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“Do you want to play FIFA after school?” is probably a familiar sentence across classrooms all over the world and in many different languages. From SEGA Mega Drive to PS5, EA Sports’ beloved series of soccer games has been a staple in the rapidly moving gaming industry for 30 years. That time has come to an end. It’s done. If FIFA was a soccer player, it would now get an End of an Era special edition card in Ultimate Team.

Those four letters easily roll off the tongue and everyone knows what you mean by saying them – the game series has long since surpassed its namesake in terms of brand recognition. Gianni Infantin-who?

The game and the federation’s name have become synonymous and even if the series rebrands to EA Sports FC this year, people will very likely continue to call it FIFA.

“It wouldn't surprise me, yes, that in the short term, there's still a little bit of overhang with the amazing experiences delivered in the past,” admits David Jackson, VP of Brand at EA Sports. We sat down together in a cool London hotel, with the new branding in monochrome behind him, to talk about the future of the game and his love of soccer.

EA Sports want us to be talking about FC, now. Same game, new jersey. Unleashed over Easter weekend by every social media channel under EA’s command, the rebranding was made official. Pitchside branding at locations across Europe accompanied the deluge of internet posts.

“To see it come to life in the world of football, and have it be showcased through the lens of hundreds and hundreds of our partners all over the world. All the way from La Liga and Real Madrid, all the way through to League Two here in England, so the rebrand means the world to us,” Jackson beams.

It feels a bit early to get drip-fed information about a game that releases in September. FIFA 23 is still there. Team of the Season is about to kick off. Actual information about the game is expected in July. With domestic leagues and international competitions reaching their climax in the coming weeks, however, it seems that EA has identified this as an opportune timing to stick its flag into the ground – the new, shiny one.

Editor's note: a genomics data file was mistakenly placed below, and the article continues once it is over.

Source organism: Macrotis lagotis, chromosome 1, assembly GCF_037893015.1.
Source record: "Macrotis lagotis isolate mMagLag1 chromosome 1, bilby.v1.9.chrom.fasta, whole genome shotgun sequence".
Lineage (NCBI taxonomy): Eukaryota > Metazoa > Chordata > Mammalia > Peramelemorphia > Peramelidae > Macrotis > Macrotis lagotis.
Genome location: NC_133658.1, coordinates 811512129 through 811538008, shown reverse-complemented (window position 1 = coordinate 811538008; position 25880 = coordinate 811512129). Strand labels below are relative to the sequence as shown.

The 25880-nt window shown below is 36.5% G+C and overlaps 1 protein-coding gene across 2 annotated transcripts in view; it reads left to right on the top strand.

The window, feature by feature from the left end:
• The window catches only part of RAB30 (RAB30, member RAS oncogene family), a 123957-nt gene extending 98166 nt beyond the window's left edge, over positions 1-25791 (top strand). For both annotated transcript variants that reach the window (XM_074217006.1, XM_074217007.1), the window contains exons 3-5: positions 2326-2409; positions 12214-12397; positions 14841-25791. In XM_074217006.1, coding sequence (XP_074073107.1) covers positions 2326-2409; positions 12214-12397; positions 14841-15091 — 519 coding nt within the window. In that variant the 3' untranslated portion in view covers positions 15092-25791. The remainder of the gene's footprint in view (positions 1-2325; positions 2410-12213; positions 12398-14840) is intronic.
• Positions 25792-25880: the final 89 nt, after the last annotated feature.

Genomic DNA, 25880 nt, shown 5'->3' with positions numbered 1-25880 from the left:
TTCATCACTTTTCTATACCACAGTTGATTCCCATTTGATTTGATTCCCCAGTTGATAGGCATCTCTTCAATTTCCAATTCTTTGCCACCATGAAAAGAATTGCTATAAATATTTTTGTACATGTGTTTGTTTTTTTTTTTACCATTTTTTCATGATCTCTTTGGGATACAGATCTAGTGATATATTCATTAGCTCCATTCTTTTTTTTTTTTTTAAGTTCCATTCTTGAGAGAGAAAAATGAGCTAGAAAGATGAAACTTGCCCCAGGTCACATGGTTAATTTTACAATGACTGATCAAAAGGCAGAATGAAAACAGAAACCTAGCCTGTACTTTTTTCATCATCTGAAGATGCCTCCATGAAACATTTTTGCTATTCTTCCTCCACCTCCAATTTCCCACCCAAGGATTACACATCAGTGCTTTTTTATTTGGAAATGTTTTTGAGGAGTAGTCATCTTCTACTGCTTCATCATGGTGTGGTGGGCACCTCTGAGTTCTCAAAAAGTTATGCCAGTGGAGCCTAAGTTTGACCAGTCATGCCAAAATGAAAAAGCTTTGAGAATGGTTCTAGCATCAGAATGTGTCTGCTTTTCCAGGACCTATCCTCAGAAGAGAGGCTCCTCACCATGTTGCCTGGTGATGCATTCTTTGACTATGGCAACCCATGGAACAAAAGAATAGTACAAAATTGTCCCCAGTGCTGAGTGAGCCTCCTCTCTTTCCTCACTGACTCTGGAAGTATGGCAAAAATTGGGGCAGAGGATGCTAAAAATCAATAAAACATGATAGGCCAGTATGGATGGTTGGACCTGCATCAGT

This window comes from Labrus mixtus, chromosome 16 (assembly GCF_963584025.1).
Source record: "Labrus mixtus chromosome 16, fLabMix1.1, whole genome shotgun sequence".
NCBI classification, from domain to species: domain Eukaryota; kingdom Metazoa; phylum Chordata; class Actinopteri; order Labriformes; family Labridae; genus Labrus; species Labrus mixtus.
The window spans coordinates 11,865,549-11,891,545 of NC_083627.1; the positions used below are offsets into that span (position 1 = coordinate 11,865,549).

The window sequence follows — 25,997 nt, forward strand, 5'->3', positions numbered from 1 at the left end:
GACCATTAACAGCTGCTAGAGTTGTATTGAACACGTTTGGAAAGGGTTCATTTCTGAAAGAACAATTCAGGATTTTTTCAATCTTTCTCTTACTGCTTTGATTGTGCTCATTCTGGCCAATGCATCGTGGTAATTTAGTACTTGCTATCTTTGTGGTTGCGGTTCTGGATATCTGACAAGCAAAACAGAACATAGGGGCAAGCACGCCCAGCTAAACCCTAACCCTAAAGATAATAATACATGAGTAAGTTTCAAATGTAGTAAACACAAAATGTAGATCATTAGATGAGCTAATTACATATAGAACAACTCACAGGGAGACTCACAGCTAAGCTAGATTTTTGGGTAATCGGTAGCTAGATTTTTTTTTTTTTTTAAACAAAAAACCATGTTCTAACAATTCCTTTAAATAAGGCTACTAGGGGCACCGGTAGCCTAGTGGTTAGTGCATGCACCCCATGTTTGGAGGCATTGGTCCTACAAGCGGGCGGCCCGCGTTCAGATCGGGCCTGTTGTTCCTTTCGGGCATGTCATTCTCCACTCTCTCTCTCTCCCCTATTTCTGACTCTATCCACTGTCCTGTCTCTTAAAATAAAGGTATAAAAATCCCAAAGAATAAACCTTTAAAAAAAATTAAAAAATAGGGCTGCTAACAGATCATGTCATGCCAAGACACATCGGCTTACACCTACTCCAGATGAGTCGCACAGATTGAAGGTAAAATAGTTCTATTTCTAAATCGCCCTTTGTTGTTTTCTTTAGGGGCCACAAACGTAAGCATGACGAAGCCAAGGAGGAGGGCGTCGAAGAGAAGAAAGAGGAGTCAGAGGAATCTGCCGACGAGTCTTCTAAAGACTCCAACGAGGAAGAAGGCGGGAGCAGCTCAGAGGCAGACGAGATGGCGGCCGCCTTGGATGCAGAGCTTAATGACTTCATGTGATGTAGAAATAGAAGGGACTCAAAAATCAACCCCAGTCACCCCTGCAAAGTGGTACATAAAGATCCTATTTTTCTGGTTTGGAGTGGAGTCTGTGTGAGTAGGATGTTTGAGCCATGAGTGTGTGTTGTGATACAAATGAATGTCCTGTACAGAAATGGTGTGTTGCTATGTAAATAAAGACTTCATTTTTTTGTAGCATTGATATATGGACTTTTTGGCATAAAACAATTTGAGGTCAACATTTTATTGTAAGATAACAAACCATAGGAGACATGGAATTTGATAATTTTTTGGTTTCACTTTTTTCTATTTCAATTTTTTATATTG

“The brand and its identity and vision went live through the lens of football - that's where it lives most strongly,” he responds, putting my thoughts about FIFA 23 being abandoned early to bed.

“We know we have a responsibility to make sure that there's no confusion in the space around what was a FIFA product and what that will look like in the future… We also know that we exist in the context of global football, and the seasons at the moment in some of the major leagues are really heating up.”

That’s all according to plan. EA Sports has been preparing for this divorce a long time. “[We’ve been planning for] a number of years now, working to ensure that we had our own platform and our own brand that we could invest deeply and on behalf of our players,” Jackson says.

Obviously, the two former partners in crime had different views on the subject of money. What else is EA Sports looking to gain from this move, though?

“It's the freedom for us to be able to consider anything that we want to do in the future and not have it be limited or curtailed by any third party,” he says.

“This brand is ours and ours alone, to build on behalf of partners and players all over the world.”

Jackson is very relaxed when I ask him if he is fussed about people continuing to call his game FIFA. It’s a game I’ve played since 2002, and it’ll be hard for me to make the change.